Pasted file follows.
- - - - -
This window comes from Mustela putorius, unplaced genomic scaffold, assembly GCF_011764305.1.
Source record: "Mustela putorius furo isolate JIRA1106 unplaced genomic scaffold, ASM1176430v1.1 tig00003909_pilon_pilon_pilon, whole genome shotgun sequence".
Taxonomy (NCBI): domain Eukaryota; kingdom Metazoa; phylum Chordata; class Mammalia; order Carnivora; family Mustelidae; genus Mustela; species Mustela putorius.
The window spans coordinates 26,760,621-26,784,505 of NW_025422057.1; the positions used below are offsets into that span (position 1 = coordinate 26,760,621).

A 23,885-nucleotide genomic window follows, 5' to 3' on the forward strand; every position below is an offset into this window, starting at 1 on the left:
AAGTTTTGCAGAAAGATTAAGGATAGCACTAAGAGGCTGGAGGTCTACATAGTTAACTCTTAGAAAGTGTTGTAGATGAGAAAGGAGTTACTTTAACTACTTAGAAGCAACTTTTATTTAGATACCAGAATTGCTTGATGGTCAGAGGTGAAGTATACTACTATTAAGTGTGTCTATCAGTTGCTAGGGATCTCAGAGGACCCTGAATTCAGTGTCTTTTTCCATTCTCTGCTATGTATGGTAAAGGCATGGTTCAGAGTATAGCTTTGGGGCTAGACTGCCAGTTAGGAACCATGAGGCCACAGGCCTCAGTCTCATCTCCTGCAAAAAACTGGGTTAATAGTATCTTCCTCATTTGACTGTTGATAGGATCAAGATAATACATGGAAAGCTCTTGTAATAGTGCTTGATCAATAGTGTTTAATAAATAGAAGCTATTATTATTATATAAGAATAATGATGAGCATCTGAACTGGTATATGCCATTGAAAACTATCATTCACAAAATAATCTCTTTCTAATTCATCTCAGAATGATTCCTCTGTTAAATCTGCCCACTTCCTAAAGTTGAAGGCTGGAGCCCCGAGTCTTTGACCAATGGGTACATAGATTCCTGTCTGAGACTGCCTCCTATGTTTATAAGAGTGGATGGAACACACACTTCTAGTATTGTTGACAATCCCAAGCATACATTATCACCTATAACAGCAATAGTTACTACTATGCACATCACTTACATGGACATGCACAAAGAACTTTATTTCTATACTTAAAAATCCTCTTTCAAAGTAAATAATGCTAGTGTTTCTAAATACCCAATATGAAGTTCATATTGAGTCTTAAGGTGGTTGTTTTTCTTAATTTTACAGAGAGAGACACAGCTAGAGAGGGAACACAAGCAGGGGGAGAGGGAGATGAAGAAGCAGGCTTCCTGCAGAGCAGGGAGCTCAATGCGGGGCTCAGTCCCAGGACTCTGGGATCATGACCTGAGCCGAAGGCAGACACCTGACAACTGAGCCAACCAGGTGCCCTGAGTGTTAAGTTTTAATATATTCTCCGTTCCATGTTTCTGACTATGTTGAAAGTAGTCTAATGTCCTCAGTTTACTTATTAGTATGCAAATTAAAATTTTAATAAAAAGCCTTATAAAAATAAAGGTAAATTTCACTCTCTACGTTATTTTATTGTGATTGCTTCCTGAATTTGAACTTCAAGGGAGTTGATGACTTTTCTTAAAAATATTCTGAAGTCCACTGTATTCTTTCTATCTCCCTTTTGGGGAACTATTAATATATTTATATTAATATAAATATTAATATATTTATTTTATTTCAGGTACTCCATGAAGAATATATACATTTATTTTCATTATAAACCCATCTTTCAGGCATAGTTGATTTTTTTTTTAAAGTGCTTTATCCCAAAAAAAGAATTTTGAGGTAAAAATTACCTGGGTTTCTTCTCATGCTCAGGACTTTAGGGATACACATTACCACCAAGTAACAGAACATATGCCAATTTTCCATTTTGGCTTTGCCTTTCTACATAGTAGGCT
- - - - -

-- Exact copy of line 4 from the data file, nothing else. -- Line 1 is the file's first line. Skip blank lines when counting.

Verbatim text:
The window spans coordinates 26,760,621-26,784,505 of NW_025422057.1; the positions used below are offsets into that span (position 1 = coordinate 26,760,621).